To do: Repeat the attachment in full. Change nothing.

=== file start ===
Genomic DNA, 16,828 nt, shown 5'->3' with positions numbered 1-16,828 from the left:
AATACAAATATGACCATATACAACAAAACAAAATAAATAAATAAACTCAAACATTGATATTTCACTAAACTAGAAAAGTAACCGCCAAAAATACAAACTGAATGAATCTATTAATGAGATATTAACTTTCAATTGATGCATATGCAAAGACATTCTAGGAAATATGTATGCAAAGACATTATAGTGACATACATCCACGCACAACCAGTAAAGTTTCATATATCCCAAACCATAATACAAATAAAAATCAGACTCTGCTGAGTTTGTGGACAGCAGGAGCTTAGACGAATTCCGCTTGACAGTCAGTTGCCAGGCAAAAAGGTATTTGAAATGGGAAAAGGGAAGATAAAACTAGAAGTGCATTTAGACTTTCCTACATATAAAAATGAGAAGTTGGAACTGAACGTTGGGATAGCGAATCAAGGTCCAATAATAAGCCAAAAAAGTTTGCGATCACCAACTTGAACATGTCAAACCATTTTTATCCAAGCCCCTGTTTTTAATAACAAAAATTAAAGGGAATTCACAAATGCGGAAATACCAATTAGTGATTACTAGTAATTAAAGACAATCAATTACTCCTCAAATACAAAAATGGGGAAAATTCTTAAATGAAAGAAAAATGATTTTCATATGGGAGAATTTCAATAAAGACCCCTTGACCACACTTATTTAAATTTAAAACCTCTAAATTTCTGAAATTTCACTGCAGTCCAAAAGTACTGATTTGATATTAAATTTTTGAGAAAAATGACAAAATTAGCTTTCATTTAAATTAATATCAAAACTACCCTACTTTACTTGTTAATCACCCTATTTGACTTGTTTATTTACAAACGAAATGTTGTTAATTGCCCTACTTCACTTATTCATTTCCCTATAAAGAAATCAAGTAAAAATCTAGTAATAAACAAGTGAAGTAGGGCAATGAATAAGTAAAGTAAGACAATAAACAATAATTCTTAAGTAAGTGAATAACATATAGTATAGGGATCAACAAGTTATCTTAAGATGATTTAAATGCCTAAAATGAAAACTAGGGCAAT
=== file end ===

Genomic DNA, 16,828 nt, shown 5'->3' with positions numbered 1-16,828 from the left:
AATACAAATATGACCATATACAACAAAACAAAATAAATAAATAAACTCAAACATTGATATTTCACTAAACTAGAAAAGTAACCGCCAAAAATACAAACTGAATGAATCTATTAATGAGATATTAACTTTCAATTGATGCATATGCAAAGACATTCTAGGAAATATGTATGCAAAGACATTATAGTGACATACATCCACGCACAACCAGTAAAGTTTCATATATCCCAAACCATAATACAAATAAAAATCAGACTCTGCTGAGTTTGTGGACAGCAGGAGCTTAGACGAATTCCGCTTGACAGTCAGTTGCCAGGCAAAAAGGTATTTGAAATGGGAAAAGGGAAGATAAAACTAGAAGTGCATTTAGACTTTCCTACATATAAAAATGAGAAGTTGGAACTGAACGTTGGGATAGCGAATCAAGGTCCAATAATAAGCCAAAAAAGTTTGCGATCACCAACTTGAACATGTCAAACCATTTTTATCCAAGCCCCTGTTTTTAATAACAAAAATTAAAGGGAATTCACAAATGCGGAAATACCAATTAGTGATTACTAGTAATTAAAGACAATCAATTACTCCTCAAATACAAAAATGGGGAAAATTCTTAAATGAAAGAAAAATGATTTTCATATGGGAGAATTTCAATAAAGACCCCTTGACCACACTTATTTAAATTTAAAACCTCTAAATTTCTGAAATTTCACTGCAGTCCAAAAGTACTGATTTGATATTAAATTTTTGAGAAAAATGACAAAATTAGCTTTCATTTAAATTAATATCAAAACTACCCTACTTTACTTGTTAATCACCCTATTTGACTTGTTTATTTACAAACGAAATGTTGTTAATTGCCCTACTTCACTTATTCATTTCCCTATAAAGAAATCAAGTAAAAATCTAGTAATAAACAAGTGAAGTAGGGCAATGAATAAGTAAAGTAAGACAATAAACAATAATTCTTAAGTAAGTGAATAACATATAGTATAGGGATCAACAAGTTATCTTAAGATGATTTAAATGCCTAAAATGAAAACTAGGGCAAT